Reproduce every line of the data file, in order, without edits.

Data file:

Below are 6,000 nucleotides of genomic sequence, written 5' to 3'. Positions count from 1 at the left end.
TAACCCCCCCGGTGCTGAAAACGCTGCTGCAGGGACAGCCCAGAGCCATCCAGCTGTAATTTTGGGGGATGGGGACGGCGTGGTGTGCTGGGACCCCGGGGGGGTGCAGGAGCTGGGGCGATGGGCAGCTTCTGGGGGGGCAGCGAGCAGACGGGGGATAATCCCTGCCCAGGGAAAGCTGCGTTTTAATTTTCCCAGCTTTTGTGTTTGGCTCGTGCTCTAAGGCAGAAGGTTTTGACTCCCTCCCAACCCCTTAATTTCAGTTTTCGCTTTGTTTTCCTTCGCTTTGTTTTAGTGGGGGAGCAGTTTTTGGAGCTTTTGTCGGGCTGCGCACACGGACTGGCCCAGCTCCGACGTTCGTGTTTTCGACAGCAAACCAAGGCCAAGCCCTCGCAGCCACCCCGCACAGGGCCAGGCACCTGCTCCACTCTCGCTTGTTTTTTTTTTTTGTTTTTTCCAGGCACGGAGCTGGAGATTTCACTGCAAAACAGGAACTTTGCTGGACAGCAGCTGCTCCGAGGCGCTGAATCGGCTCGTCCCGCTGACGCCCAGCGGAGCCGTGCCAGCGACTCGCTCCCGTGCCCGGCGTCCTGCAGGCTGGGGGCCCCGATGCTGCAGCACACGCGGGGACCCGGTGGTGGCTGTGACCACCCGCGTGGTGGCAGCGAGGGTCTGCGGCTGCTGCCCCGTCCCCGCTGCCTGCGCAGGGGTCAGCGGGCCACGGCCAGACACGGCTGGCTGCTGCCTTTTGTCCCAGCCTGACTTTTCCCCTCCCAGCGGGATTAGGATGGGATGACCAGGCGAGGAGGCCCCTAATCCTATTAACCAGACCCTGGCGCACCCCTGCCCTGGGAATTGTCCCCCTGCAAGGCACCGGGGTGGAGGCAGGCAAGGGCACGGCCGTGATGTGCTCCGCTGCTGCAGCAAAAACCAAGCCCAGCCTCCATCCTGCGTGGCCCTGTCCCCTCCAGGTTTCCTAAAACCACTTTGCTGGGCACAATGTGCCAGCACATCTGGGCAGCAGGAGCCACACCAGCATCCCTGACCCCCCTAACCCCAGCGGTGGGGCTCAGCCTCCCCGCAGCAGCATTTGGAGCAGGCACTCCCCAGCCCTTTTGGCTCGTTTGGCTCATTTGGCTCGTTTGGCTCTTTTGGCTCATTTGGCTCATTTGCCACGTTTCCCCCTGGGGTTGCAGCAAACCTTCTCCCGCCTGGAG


Below are 6,000 nucleotides of genomic sequence, written 5' to 3'. Positions count from 1 at the left end.
TAACCCCCCCGGTGCTGAAAACGCTGCTGCAGGGACAGCCCAGAGCCATCCAGCTGTAATTTTGGGGGATGGGGACGGCGTGGTGTGCTGGGACCCCGGGGGGGTGCAGGAGCTGGGGCGATGGGCAGCTTCTGGGGGGGCAGCGAGCAGACGGGGGATAATCCCTGCCCAGGGAAAGCTGCGTTTTAATTTTCCCAGCTTTTGTGTTTGGCTCGTGCTCTAAGGCAGAAGGTTTTGACTCCCTCCCAACCCCTTAATTTCAGTTTTCGCTTTGTTTTCCTTCGCTTTGTTTTAGTGGGGGAGCAGTTTTTGGAGCTTTTGTCGGGCTGCGCACACGGACTGGCCCAGCTCCGACGTTCGTGTTTTCGACAGCAAACCAAGGCCAAGCCCTCGCAGCCACCCCGCACAGGGCCAGGCACCTGCTCCACTCTCGCTTGTTTTTTTTTTTTGTTTTTTCCAGGCACGGAGCTGGAGATTTCACTGCAAAACAGGAACTTTGCTGGACAGCAGCTGCTCCGAGGCGCTGAATCGGCTCGTCCCGCTGACGCCCAGCGGAGCCGTGCCAGCGACTCGCTCCCGTGCCCGGCGTCCTGCAGGCTGGGGGCCCCGATGCTGCAGCACACGCGGGGACCCGGTGGTGGCTGTGACCACCCGCGTGGTGGCAGCGAGGGTCTGCGGCTGCTGCCCCGTCCCCGCTGCCTGCGCAGGGGTCAGCGGGCCACGGCCAGACACGGCTGGCTGCTGCCTTTTGTCCCAGCCTGACTTTTCCCCTCCCAGCGGGATTAGGATGGGATGACCAGGCGAGGAGGCCCCTAATCCTATTAACCAGACCCTGGCGCACCCCTGCCCTGGGAATTGTCCCCCTGCAAGGCACCGGGGTGGAGGCAGGCAAGGGCACGGCCGTGATGTGCTCCGCTGCTGCAGCAAAAACCAAGCCCAGCCTCCATCCTGCGTGGCCCTGTCCCCTCCAGGTTTCCTAAAACCACTTTGCTGGGCACAATGTGCCAGCACATCTGGGCAGCAGGAGCCACACCAGCATCCCTGACCCCCCTAACCCCAGCGGTGGGGCTCAGCCTCCCCGCAGCAGCATTTGGAGCAGGCACTCCCCAGCCCTTTTGGCTCGTTTGGCTCATTTGGCTCGTTTGGCTCTTTTGGCTCATTTGGCTCATTTGCCACGTTTCCCCCTGGGGTTGCAGCAAACCTTCTCCCGCCTGGAG